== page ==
Complex systems of dactylonomy were used in the ancient world. The Greco-Roman author Plutarch, in his Lives, mentions finger counting as being used in Persia in the first centuries of the Common Era, so the source of the system may lie in Iran. The practice was later used widely in medieval Islamic lands. The earliest reference to this method of using the hands to refer to the natural numbers may have been in some Prophetic traditions going back to the early days of Islam, more than fourteen centuries ago. In one tradition as reported by Yusayra the Prophet Muhammad enjoined upon his female companions to express praise to God and to count using their fingers (=واعقدن بالأنامل )( سنن الترمذي). In Arabic, dactylonomy is known as "Number reckoning by finger folding" (=حساب العقود ). The practice was well known in the Arabic-speaking world and was quite commonly used as evidenced by the numerous references to it in Classical Arabic literature. Poets could allude to a miser by saying that his hand made "ninety-three", i.e. a closed fist, the sign of avarice. When an old man was asked how old he was he could answer by showing a closed fist, meaning 93.The gesture for 50 was used by some poets (for example Ibn Al-Moutaz) to describe the beak of the goshawk.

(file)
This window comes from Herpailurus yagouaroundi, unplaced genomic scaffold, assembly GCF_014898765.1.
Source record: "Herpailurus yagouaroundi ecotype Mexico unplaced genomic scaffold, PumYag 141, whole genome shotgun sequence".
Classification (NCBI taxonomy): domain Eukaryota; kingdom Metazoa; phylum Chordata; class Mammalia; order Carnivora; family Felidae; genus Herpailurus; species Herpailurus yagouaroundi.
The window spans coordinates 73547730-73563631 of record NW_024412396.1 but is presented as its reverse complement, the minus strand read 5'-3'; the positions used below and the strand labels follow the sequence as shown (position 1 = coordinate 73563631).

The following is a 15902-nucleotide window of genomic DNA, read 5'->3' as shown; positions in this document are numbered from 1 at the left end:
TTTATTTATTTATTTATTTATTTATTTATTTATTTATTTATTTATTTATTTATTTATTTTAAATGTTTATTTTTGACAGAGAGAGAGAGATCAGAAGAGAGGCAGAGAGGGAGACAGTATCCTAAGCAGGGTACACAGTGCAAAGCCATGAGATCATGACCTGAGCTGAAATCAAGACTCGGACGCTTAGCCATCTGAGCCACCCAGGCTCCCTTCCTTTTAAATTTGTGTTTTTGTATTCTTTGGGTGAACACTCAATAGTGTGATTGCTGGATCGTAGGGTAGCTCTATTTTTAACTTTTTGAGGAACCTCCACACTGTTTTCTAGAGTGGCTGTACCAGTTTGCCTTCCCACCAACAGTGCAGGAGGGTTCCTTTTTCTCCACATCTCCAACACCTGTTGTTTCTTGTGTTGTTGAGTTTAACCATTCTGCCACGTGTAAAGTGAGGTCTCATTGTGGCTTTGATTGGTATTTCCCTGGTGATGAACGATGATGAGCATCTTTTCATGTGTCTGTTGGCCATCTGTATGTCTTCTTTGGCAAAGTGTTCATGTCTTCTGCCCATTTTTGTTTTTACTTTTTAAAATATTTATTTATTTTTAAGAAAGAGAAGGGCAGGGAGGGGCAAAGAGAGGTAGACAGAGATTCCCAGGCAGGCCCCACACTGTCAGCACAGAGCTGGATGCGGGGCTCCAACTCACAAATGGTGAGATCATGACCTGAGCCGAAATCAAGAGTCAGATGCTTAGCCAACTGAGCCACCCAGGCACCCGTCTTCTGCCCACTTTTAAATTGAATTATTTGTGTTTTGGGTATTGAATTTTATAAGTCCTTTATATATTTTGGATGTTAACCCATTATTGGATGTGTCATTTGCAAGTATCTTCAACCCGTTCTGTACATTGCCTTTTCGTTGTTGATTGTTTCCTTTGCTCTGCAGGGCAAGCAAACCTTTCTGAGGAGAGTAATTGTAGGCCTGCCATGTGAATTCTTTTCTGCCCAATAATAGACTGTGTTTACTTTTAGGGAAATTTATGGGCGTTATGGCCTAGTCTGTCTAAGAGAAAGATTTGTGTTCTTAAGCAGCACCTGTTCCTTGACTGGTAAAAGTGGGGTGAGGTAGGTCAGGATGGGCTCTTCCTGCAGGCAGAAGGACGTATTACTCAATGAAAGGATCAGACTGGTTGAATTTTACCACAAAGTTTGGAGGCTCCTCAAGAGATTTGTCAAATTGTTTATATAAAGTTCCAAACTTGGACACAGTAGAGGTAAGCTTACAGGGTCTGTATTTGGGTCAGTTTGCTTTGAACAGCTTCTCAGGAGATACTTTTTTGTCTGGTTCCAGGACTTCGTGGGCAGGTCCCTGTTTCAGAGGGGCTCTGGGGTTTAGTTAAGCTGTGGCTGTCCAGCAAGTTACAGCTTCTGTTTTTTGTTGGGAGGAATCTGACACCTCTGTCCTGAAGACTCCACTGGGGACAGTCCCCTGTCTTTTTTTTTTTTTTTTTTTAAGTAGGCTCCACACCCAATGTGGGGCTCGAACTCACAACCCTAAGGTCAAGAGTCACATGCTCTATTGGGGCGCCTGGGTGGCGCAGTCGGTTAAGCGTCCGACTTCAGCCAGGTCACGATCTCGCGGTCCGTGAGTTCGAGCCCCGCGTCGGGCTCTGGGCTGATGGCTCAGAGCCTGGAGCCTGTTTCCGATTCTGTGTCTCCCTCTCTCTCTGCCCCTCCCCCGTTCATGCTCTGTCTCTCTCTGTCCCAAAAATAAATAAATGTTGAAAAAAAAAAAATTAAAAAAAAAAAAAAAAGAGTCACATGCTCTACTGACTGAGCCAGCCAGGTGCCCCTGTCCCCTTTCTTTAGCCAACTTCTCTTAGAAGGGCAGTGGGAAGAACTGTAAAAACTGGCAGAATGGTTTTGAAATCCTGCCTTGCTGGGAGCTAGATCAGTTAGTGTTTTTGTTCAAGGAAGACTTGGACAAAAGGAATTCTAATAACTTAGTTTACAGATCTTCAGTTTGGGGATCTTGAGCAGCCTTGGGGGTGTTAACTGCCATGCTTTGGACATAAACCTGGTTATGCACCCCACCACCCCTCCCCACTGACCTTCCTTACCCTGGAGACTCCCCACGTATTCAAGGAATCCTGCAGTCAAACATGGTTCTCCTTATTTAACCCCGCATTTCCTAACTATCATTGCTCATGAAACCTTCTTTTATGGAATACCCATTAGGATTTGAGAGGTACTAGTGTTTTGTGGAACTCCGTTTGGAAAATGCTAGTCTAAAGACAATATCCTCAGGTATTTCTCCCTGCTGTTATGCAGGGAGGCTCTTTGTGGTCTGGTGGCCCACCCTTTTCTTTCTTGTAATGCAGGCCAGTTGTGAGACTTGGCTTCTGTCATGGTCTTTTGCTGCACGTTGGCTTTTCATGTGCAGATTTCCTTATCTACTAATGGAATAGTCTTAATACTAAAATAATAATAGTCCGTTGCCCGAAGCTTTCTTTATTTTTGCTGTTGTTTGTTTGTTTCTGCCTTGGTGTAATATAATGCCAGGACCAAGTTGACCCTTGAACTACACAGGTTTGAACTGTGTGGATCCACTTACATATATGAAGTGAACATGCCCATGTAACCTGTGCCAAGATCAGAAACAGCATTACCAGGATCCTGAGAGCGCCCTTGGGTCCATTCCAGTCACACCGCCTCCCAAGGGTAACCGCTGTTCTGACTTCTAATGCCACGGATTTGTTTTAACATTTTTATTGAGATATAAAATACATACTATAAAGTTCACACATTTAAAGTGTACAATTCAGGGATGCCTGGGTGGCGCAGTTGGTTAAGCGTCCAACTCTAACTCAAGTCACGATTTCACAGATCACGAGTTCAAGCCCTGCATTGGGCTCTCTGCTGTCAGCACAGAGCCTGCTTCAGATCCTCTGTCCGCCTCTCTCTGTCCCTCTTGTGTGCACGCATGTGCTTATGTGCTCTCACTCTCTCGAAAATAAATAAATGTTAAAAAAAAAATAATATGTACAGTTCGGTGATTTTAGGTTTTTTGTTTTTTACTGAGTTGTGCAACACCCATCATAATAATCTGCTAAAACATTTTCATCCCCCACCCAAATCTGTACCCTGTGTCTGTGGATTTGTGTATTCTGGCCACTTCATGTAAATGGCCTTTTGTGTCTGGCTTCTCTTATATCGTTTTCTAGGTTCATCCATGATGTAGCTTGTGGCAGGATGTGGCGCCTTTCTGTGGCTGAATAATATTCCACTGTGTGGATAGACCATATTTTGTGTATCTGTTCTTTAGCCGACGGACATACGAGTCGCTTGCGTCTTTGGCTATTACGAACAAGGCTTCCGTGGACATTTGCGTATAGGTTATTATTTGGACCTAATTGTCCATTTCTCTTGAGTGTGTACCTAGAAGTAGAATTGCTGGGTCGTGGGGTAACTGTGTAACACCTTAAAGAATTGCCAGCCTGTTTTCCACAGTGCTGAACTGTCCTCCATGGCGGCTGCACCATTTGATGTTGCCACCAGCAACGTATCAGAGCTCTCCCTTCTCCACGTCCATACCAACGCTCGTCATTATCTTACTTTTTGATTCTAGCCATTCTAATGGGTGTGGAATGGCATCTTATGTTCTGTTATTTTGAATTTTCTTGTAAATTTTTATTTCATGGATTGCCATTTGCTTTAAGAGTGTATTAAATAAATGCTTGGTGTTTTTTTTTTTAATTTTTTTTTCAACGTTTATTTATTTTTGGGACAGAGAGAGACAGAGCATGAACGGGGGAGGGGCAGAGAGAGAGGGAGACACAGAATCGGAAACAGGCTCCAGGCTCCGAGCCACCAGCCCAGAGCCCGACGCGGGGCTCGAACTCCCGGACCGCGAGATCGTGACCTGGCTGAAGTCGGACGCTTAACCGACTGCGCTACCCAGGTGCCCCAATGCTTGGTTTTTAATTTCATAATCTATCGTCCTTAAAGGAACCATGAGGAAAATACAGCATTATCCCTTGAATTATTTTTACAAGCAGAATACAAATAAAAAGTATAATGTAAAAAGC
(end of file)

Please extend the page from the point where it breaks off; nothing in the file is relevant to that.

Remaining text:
Some of the gestures used to refer to numbers were even known in Arabic by special technical terms such as Kas' (=القصع ) for the gesture signifying 29, Dabth (=الـضَـبْـث ) for 63 and Daff (= الـضَـفّ) for 99 (فقه اللغة). The polymath Al-Jahiz advised schoolmasters in his book Al-Bayan (البيان والتبيين) to teach finger counting which he placed among the five methods of human expression. Similarly, Al-Suli, in his Handbook for Secretaries, wrote that scribes preferred dactylonomy to any other system because it required neither materials nor an instrument, apart from a limb. Furthermore, it ensured secrecy and was thus in keeping with the dignity of the scribe's profession. Books dealing with dactylonomy, such as a treatise by the mathematician Abu'l-Wafa al-Buzajani, gave rules for performing complex operations, including the approximate determination of square roots. Several pedagogical poems dealt exclusively with finger counting, some of which were translated into European languages, including a short poem by Shamsuddeen Al-Mawsili (translated into French by Aristide Marre) and one by Abul-Hasan Al-Maghribi (translated into German by Julius Ruska.